2016 total: $9901.02


The words between the chapters crowding every thought

Between the chapters, there are words.

Most of the words between the chapters are dark. They have sharp edges and come together like a crown of thorns, winding and dangerous.

The plot in the previous chapter was clear. While we may not have liked every sentence, the paragraphs came together to build something good. We came together to build something good. Something great, even.

The next chapter, though, it has no paragraphs. It's a series of disjointed words, each of them often acting in direct conflict with the others. It's like they are weapons pointed at one another purposely set on destroying the very fabric of that great thing we just built. We can see the danger ahead, but only if we choose to see it. 

On the eve of the next chapter, darkness falls. We cannot stop the sun from rising again, nor can we embrace the darkness forever. And so, we continue. Life continues.

Off to dance class. The words between the chapters crowding every thought. Finish dinner. Grab snacks. Get in the car.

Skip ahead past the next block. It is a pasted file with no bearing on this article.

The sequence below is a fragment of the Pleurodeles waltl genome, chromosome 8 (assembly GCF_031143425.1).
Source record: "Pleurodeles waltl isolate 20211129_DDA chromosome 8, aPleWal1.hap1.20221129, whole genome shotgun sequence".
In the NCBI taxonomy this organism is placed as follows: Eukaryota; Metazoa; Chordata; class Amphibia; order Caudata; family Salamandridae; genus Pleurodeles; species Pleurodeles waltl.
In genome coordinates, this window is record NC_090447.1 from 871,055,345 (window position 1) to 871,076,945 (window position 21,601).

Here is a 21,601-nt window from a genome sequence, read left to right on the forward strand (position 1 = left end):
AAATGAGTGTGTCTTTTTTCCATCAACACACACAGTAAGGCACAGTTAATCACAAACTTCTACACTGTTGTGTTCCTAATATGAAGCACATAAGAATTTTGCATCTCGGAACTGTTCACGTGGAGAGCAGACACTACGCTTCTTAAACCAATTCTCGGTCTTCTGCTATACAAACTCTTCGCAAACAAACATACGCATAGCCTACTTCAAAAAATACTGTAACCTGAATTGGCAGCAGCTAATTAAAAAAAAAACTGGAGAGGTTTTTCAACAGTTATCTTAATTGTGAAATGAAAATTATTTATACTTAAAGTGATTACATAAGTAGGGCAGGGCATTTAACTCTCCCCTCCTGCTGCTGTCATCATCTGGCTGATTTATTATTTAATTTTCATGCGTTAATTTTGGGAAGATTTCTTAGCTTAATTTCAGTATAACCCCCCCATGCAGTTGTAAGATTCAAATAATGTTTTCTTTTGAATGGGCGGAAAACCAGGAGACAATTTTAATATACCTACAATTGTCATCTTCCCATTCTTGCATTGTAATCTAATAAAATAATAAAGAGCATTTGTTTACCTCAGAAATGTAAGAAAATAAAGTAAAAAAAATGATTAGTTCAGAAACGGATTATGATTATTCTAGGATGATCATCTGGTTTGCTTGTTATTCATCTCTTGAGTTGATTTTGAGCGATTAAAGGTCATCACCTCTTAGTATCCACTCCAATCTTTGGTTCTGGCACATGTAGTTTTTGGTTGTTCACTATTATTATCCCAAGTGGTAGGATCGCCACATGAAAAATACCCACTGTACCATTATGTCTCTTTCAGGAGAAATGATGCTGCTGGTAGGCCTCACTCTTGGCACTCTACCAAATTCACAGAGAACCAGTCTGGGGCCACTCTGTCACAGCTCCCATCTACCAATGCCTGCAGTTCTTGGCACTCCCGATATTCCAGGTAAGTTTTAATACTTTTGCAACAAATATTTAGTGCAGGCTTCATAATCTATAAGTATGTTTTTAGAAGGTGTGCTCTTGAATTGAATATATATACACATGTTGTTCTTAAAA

The words between the chapters crowding every thought.


Little one, FOCUS.

The words between the chapters crowding every thought.

"Mila, please come get in the car so we can take sissy to dance."

"Look at the stars! They're bootiful."

And pause. Join the little one in gazing at the sky. Take in the shining lights travelling millions of miles to give us a glimpse of another time. They are indeed beautiful. Take in the wonder and awe of the little one as she lingers in the moment. Linger some more.


We're going to wake up beneath the same stars as we begin this next chapter. Let's not forget to stop and soak in their beauty.



I am chronically late. It's a genetic condition exasperated by essentially ALL OF THE WORLD. I can plan to my heart's content, but SOMETHING will happen that causes me to be stupidly late.